Name: Kemp's Ridley Sea Turtles
Average Weight: 100 pounds
Average Size: 2 feet
Lifespan in the Wild: 50 years
IUCN Status: Critically Endangered
Population: 22,341 Mature Individuals as of January 2019 (According to IUCN)
General Information: This sea turtle gets it name from its discoverer, Richard Kemp who studied these turtles. It is thought that they are given the name "Ridley" because they exhibit very similar nesting behaviours to the Olive Ridley Sea Turtles.
These sea turtles favorite food is crabs, along with other shellfish. They have a strong and powerful jaw which allows them to crush and grind the crabs, mussels and clams. They enjoy feasting on jellyfish and sea urchins too, along with having a snack on sargassum and seaweed.
Nesting Behaviours & Reproduction:
Kemp's Ridley nest every 1 to 3 years which is more often than most species of sea turtles. Their nesting is known as arribadas which is Spanish for arrival, because they of the mass synchronised nesting that takes place. The females take over a huge portion of the beach, pulling themselves up and across the beach until they find a good spot to lay their eggs. They will nest 2 or 3 times a season, laying around 110 eggs in each of their nests. The eggs take around 55 days to incubate and once the hatchlings emerge they make their way back to the ocean.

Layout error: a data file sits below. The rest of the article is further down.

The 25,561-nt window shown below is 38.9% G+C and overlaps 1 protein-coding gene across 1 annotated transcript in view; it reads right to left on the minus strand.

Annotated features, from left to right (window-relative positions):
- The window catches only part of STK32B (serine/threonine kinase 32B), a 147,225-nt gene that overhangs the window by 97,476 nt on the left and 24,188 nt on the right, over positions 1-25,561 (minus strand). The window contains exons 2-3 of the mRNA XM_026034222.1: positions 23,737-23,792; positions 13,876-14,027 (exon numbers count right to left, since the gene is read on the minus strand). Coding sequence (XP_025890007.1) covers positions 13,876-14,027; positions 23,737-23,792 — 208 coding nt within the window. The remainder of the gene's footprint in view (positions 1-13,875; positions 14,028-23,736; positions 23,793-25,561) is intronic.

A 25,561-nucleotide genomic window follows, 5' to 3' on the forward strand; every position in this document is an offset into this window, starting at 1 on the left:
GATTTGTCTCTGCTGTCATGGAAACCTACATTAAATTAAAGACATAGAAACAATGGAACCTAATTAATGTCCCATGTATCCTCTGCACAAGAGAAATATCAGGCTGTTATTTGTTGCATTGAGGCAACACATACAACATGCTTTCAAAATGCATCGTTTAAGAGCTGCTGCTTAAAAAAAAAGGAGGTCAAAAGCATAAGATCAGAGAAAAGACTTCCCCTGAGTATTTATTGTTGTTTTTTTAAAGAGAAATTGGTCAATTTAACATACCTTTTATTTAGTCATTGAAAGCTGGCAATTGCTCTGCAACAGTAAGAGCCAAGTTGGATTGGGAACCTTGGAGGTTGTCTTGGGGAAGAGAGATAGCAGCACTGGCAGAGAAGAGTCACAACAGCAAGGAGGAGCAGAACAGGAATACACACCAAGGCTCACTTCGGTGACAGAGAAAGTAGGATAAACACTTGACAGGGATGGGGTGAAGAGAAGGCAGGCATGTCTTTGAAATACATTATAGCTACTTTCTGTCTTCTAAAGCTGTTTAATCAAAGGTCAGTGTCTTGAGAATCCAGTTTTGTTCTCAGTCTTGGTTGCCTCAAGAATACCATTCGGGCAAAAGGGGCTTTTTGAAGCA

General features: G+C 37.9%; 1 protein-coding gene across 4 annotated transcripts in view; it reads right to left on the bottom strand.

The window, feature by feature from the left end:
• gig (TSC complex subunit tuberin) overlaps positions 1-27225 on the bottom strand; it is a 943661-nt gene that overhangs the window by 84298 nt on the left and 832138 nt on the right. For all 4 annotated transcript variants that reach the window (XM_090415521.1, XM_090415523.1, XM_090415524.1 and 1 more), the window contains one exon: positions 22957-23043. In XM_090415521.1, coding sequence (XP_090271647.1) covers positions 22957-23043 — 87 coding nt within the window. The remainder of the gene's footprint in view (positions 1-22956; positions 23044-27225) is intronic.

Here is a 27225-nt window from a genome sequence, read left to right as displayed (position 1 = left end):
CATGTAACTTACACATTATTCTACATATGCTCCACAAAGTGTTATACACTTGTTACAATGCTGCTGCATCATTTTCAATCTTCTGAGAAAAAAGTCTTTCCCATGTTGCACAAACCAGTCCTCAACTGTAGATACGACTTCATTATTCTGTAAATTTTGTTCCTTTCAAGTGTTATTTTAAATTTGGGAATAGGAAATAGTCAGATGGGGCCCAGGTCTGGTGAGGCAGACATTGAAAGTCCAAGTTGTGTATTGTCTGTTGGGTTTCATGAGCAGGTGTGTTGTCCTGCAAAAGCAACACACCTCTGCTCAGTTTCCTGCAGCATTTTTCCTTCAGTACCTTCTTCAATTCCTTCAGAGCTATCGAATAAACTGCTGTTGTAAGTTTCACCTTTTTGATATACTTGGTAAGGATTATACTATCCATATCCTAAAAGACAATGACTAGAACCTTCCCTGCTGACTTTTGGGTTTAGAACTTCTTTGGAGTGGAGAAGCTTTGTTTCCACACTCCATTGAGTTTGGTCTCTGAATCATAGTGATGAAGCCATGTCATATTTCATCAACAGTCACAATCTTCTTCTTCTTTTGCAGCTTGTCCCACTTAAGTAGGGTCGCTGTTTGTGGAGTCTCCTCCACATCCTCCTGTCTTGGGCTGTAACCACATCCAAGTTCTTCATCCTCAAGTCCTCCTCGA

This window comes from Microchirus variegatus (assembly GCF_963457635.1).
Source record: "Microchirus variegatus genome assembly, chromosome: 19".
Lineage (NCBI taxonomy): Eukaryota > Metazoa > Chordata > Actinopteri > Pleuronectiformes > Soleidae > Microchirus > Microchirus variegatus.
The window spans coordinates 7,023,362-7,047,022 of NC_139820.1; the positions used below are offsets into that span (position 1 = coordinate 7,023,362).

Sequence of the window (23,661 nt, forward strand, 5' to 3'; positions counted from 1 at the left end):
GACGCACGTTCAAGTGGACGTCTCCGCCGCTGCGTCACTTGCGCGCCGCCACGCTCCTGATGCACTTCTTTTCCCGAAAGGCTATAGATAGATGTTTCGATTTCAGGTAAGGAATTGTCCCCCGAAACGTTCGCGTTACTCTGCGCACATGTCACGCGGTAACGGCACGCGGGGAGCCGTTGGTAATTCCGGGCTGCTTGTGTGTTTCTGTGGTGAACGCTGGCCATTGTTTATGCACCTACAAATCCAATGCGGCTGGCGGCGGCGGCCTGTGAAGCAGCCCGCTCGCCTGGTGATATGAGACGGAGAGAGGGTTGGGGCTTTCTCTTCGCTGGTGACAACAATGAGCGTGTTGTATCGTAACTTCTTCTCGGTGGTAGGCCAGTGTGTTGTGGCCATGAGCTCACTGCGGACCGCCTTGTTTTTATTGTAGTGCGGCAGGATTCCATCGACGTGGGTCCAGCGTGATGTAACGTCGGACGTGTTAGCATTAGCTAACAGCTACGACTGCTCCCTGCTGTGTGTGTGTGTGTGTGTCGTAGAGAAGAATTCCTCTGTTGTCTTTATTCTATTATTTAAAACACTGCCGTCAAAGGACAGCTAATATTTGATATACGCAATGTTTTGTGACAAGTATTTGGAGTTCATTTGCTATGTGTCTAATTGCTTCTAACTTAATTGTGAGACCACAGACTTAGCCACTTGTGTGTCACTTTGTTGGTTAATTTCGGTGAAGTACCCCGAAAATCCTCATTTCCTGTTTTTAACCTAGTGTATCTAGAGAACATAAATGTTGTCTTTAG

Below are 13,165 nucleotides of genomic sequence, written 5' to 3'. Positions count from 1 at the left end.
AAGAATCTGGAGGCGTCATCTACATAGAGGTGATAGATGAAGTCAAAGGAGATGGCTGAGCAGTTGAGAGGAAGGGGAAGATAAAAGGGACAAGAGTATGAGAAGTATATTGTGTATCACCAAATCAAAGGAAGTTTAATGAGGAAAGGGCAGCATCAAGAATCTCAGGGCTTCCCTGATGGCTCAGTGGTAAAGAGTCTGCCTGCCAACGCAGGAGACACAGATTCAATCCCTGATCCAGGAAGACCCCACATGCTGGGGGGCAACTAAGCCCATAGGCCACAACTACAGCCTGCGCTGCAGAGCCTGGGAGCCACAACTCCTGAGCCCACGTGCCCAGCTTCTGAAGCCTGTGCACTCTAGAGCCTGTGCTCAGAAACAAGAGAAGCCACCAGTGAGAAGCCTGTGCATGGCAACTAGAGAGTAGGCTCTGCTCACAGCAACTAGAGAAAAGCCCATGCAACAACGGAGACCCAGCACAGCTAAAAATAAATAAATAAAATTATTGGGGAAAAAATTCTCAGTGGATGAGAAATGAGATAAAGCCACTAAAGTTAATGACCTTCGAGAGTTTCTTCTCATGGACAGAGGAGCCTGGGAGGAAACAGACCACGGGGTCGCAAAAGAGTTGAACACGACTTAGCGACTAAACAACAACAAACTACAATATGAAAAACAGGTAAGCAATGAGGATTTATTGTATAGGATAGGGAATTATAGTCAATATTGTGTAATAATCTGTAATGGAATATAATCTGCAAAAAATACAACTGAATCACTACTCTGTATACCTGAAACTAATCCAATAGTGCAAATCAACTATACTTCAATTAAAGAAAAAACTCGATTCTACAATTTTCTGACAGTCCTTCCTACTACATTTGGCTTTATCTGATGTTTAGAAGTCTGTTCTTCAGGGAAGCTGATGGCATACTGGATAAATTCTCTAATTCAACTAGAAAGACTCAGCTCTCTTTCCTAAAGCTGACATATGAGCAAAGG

Female Kemp's Ridley turtles reach sexual maturity at age around 10 to 12 years of age. They will travel hundreds of miles to reach their nesting beach, which is normally the beach that they hatched on.
Habitat & Range:
These sea turtles prefer shallow areas with sandy or muddy bottoms and are primarily found in the Gulf of Mexico. The juveniles travel between the tropical and temperate coastal regions of the northwest Atlantic Ocean as well as up and down the east coast of the USA.
Threats To The Species:
As the most endangered species of sea turtle the Kemp's Ridley turtle faces a wide range of different threats.
Over Harvesting of Eggs & Hunting:
Their biggest threat has been humans harvesting their eggs, but thanks to conservation efforts their nesting beaches are protected and this threat is no longer of major concern. In the past humans have even been known to hunt the juvenile and adult Kemp's Ridley turtles for their meat and other products.
Bycatch & Fishing Gear:
This is an ongoing threat for these turtles, they are most commonly caught on fishing trawlers but also get tangled in gillnets, traps, pots and recreational fishing gear. Many commercial fishing fleets do now use turtle excluder devices to help protect sea turtles from their nets, so hopefully we will see some improvement in their population soon.
Plastic Pollution & Marine Debris:
Like other marine wildlife, sea turtles are at risk from the ever growing amount of plastic pollution in our oceans. They can mistake pieces of plastic, plastic bags and other debris for food and if they ingest them it can result in death. Not only this, but they can get entangled in discarded and lost fishing gear, also known as ghost gear, and this can result in them getting injured or drowning.